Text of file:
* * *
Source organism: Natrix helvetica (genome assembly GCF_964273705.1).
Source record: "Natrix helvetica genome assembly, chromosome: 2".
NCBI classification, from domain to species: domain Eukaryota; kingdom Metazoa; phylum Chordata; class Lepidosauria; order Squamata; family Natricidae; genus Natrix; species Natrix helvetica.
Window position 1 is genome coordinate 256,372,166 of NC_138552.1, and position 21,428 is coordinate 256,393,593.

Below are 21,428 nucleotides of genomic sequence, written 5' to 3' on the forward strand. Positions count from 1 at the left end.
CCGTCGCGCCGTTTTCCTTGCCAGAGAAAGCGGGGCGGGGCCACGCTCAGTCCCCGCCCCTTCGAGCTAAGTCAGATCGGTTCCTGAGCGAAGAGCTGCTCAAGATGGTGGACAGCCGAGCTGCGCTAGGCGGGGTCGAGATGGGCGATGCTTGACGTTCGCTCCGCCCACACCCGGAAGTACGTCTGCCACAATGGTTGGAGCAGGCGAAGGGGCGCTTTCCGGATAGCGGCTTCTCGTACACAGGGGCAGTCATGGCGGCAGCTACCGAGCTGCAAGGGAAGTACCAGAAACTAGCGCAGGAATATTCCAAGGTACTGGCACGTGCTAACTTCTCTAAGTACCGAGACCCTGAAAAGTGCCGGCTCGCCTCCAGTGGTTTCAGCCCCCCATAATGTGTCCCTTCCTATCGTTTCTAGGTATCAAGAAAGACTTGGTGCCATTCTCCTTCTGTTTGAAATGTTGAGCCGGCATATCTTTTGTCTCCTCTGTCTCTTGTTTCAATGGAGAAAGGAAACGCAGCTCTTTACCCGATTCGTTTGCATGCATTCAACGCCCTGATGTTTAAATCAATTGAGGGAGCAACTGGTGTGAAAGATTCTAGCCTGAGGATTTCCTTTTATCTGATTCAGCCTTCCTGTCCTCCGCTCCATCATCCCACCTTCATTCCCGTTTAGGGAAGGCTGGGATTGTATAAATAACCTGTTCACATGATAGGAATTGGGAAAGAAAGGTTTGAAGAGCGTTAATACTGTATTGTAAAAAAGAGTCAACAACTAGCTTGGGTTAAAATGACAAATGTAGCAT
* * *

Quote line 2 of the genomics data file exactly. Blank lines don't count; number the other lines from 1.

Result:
Source record: "Natrix helvetica genome assembly, chromosome: 2".